Book Review: TRUTHFUL MOMENTS, by Tom Reed

PTSD fictionLast week I introduced a new monthly feature: The PTSD Recovery Tip of the Month. Today, I’m introducing another new feature: The Monthly Book Review.

We’re all always reading. Books are a great way to continue exploring aspects of PTSD symptoms, treatment and recovery. This monthly feature will cover all kinds of books, including both fiction and nonfiction.

I’m kicking off this feature with TRUTHFUL MOMENTS, by Tom Reed. As Tom described the book in his first email to me:

It is about PTSD. Part of the intent is to raise awareness of PTSD.  I know that the disorder can occur in children and noncombatants and this is mentioned in the foreword under an explanation of PTSD.  In the book, I use the common form of returning veterans: One witnesses a murder which triggers flashbacks from his war experiences and scrambles his past with the present.  As he sorts his past from the present, he helps solve the murder.  A portion of the proceeds of the book is donated to the National Center for PTSD.

The description of the book and Tom’s intention gives you enough of an overview to know the gist of the plot (which includes the hero plus a veteran friend also struggling to cope with PTSD, the hero’s ex-wife who’s still in love with him, and a not-so-nice commentary on the medical profession’s lack of personal attention and detail). So instead of writing about the story itself and how the hero solves the murder and redeems himself I want to tell you about the subtle aspects of PTSD that the author captures.

1 – Mike, our hero, spends the majority of his time wandering the town he lives in spray painting ‘TRUTH’ on telephone poles. He finds the search for truth a ‘dull ache’. He seeks to see what’s real and to raise the awareness of others to see the same. Trauma often changes perceptions. Mike’s the search for truth – about his past, and also about his present – reflects the search all trauma survivors face when trying to find the truth of who they are after tragedy.

2 – The flashbacks that play an enormous role in Mike’s story weave seamlessly in and out of the narrative so that you get a real sense of how simply memories move like vapors throughout the course of a survivor’s day.

3 – Mike compartmentalizes all emotions, just the way many of us have learned to do. He exists by putting thoughts, emotions, etc. in boxes in his mind, and then tightening the lids. I like this example as it shows how we all learn to cope by put things in places in our minds that contain that which we feel we cannot experience. Accurately in the story, love makes the lids slip off. The relationship between Mike and his ex-wife, Diana, shows how the right kind of support can bring change and recovery can be made.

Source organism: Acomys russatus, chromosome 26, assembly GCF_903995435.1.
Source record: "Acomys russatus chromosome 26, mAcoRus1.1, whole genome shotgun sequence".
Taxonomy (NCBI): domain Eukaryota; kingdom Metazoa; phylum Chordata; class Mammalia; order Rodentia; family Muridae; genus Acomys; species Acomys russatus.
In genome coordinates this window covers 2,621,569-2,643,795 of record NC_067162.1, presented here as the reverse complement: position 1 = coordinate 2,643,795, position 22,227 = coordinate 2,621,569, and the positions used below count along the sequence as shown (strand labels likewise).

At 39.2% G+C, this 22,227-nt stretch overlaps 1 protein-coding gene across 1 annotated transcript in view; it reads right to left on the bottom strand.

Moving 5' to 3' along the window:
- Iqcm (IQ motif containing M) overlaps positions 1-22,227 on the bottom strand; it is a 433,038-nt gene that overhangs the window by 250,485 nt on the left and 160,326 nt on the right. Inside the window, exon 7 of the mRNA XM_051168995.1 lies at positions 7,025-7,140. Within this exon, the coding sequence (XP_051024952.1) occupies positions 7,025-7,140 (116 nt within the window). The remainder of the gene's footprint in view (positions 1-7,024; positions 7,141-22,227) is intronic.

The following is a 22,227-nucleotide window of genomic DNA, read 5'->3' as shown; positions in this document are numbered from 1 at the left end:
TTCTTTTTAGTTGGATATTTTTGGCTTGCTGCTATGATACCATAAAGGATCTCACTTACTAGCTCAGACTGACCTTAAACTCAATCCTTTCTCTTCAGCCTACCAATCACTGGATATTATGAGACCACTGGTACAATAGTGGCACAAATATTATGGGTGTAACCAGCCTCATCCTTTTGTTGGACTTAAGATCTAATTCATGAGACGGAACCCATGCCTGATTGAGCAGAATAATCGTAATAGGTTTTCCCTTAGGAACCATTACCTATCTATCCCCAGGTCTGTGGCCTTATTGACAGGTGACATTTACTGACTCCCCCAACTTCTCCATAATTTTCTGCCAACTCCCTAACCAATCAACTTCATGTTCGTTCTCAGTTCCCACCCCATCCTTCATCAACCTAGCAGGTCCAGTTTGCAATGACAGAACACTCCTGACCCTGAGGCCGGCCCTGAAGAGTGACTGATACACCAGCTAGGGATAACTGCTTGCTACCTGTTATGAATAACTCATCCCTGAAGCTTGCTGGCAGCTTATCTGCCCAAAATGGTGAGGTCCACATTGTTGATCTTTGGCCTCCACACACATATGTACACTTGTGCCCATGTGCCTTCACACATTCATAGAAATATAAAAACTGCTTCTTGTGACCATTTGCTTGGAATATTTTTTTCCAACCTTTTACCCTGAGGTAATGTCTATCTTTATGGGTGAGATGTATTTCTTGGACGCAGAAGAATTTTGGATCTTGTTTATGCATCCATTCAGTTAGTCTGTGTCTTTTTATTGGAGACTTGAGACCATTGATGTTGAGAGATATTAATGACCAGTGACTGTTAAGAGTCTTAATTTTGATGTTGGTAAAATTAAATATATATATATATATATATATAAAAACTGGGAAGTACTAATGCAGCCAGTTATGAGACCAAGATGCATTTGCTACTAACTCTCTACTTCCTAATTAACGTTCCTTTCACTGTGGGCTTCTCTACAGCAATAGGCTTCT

4 – Diana, too, becomes a symbol of how helpful it can be to have even just one person willing to gently help put the pieces of the puzzle together. Mike blames himself for things that happened in Vietnam; the shadow of it all hangs over him throughout every day. Diana sweeps back into his life and helps him organize his view of the past so that he has more clarity and control over his thoughts.

5 – Mike makes the point that in recovery you can’t ‘spoon up’ too much at once: not too many details, thoughts or fragments of the past. Too much and it becomes overwhelming. Instead, with the help of Diana he spoons up enough to be able to piece together not only his past, but his present, which becomes the crux of how the murder is solved.

6 – What I really love about the book is the example that when you take an action in PTSD recovery, you can bring yourself to peace. Does Mike still have work to do after helping solve the murder? Of course, but his increased confidence in himself, his openness to love and his courage all coalesce in a new place for him to begin rebuilding his life and continuing on a recovery path.

While TRUTHFUL MOMENTS is a solid story with good development and a sensitive rendition of PTSD that any survivor would recognize, it is also very readable for anyone with PTSD. The plot is crisp and unfolds with a clarity that pulls the reader forward without having to struggle to maintain focus. I recommend it for anyone wanting to lose yourself in a story, or learn about what it’s like to function with PTSD. And also, this: the story reveals a process of recovery based on the self-empowered element of the hero’s final act of looking back and seeing the past while learning to live, act and be present in the moment – a lesson every survivor needs to learn.


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